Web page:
THERESA MAY has proven to be a statesmanlike Home Secretary of the highest order. The longest holder of this ‘great office of state’ since the late 1800s, not one MP criticised her handling of the Hillsborough inquiry and inquest when she delivered a humbling statement to Parliament on Wednesday. Without her, families of the 96 Liverpool fans killed in Britain’s worst ever sporting disaster might not yet have justice.
As the fallout from the inquest jury’s unlawful killing verdict continues, and the litigation mounts against the embattled South Yorkshire constabulary, Mrs May’s political dexterity will continue to be tested by continuing pressure to reconcile past injustices and controversies without hindering the ability of today’s rank-and-file officers – many of whom were not even born at the time of the Battle of Orgreave during the Miners’ Strike or Hillsborough five years later – to perform their day-to-day duties.
Judging by the critical tone of the comments made in Parliament when no MP expressed confidence in South Yorkshire Police’s current leadership, the cumulative effect of all those scandals that continue to be so corrosive and damaging that the crisis-hit constabulary will not be able to start winning back the confidence of the public unless the management culture of this leaderless force changes for the better. The need for a clean break from the past could not be more urgent.
At the end a traumatic week which saw Chief Constable David Crompton suspended over his response to the inquest, and Acting Chief Constable Dawn Copley asking to step aside 24 hours later, Mrs May – and the crime commissioner elected next Thursday – need to act swiftly so South Yorkshire’s current officers can perform their duties without being haunted by Hillsborough, Orgreave and all those questions that have been left unanswered for a quarter of a century.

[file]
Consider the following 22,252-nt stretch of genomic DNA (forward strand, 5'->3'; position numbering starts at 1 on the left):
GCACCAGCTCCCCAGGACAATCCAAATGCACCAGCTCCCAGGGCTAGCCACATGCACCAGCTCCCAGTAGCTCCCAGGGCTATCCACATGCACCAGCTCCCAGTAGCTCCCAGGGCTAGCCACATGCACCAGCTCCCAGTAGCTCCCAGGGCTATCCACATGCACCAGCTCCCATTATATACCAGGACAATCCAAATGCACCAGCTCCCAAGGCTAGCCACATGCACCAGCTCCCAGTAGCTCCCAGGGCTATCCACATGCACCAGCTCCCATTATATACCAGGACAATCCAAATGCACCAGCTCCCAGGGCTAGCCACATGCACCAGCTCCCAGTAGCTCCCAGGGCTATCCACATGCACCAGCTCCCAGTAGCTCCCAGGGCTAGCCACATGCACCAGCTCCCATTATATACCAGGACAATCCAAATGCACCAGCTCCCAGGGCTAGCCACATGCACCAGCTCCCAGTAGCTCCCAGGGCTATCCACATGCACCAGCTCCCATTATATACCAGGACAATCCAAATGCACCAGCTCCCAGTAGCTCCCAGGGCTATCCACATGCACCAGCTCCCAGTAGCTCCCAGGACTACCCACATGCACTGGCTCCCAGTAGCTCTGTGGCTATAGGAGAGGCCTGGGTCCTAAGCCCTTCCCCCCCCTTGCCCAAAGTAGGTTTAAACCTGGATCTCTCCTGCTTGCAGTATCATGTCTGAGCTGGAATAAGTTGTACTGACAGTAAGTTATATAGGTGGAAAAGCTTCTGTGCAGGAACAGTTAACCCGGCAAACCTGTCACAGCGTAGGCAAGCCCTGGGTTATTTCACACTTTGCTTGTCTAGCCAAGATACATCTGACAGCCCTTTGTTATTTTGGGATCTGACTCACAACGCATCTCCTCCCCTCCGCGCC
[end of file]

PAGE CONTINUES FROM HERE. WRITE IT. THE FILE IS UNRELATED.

Paying the penalty: banks must stop ageism policies
TO WRITE off all elderly people as technophobes is disrespectful, given the number of pensioners who have embraced new technology with alacrity. Yet there are still a significant number of senior citizens who have struggled to come to terms with the computer age as they come under relentless pressure to undertake their banking, and other transactions, online.
The numbers are significant. Age UK’s hard-hitting report on the subject reveals that 4.5 million over-65s are currently ‘digitally excluded’ and becoming the unwitting victims of ageism because many banks, and building societies, choose to overlook those who do not have computer skills, are rightly fearful of online fraud or have inadequate broadband access because of the remoteness of their home.
They should not be victimised, or penalised financially, because they like to receive a monthly bank statement by post. Quite the opposite. The financial institutions that deserve to prosper in the current climate of consumerism are those which go out of their way to help the elderly, individuals who traditionally place a premium on loyalty and sound, while reaching out to tech-savvy customers. It cannot be right that the most advantageous financial offers are often available to online clients only.
Furthermore, this report is another salutary reminder about the importance of local banks – and why any further closures will leave the elderly paying an even greater penalty.
Wheel of fortune: A restorative day for cycling
IF ever there is event to get British cycling back on track after a scandal-hit week of discrimination allegations and negative headlines, it is the Tour de Yorkshire which began yesterday. The tens of thousands of spectators who provided the warmest of welcomes on the coldest of days did not let down the sport – or that force of nature Sir Gary Verity.
Cycling’s broad appeal is exemplified by the calibre of riders competing here. There’s Lizzie Armitstead, the current world champion who is banking on home town support when the women’s race starts in Otley today. There’s Dame Sarah Storey, one of this country’s most decorated Paralympians. And there was Sir Bradley Wiggins, still the sport’s talisman. Unfortunately the opening stage proved too great a test and he dropped out on the long road to Settle.
Having come so far in such a short space of time, British Cycling needs to maintain the positive momentum. If not, its leaders won’t just have to answer to Sir Gary. They’ll have to explain themselves to all those cities, towns and villages that have taken cycling to their hearts.